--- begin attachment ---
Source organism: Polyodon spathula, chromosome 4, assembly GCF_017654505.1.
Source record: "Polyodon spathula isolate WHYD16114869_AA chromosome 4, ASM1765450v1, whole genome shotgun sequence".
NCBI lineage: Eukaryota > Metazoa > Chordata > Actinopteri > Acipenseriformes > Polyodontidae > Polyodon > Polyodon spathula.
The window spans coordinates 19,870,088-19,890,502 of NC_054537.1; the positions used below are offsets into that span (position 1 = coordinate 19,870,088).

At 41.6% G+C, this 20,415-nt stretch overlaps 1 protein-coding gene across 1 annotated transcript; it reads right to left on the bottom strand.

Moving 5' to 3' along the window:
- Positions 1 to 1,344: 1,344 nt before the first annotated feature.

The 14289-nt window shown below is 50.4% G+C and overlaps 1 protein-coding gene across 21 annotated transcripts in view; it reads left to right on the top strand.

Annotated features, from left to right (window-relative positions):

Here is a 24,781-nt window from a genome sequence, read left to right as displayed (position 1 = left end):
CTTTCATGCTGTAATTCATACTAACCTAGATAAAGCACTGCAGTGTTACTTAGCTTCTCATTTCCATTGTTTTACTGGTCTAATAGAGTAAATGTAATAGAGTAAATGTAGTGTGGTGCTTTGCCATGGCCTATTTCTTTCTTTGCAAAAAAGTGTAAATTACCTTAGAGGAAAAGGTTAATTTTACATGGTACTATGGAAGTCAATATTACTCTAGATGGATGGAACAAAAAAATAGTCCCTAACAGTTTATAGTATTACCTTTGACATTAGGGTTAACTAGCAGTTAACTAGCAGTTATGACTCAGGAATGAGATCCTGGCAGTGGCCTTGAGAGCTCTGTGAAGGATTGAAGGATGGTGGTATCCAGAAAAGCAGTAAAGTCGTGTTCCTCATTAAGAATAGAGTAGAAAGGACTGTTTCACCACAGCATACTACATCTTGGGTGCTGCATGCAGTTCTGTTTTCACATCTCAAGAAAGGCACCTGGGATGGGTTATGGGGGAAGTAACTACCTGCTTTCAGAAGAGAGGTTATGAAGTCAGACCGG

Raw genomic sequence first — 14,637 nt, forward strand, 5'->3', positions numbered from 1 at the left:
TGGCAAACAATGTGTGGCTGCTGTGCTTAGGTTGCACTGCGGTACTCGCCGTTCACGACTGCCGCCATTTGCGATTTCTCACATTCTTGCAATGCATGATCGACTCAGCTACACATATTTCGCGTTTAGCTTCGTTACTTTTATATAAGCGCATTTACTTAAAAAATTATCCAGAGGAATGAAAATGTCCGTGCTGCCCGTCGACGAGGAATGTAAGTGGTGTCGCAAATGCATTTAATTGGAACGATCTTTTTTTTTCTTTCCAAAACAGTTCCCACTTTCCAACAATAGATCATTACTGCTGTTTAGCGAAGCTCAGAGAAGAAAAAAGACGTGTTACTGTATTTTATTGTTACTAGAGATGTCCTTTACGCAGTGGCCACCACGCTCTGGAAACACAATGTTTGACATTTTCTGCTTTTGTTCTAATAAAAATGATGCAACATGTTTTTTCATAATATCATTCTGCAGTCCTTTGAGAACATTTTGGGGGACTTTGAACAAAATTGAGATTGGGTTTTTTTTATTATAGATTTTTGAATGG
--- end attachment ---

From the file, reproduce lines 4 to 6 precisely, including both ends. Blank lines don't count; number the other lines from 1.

The window spans coordinates 19,870,088-19,890,502 of NC_054537.1; the positions used below are offsets into that span (position 1 = coordinate 19,870,088).

At 41.6% G+C, this 20,415-nt stretch overlaps 1 protein-coding gene across 1 annotated transcript; it reads right to left on the bottom strand.

Moving 5' to 3' along the window: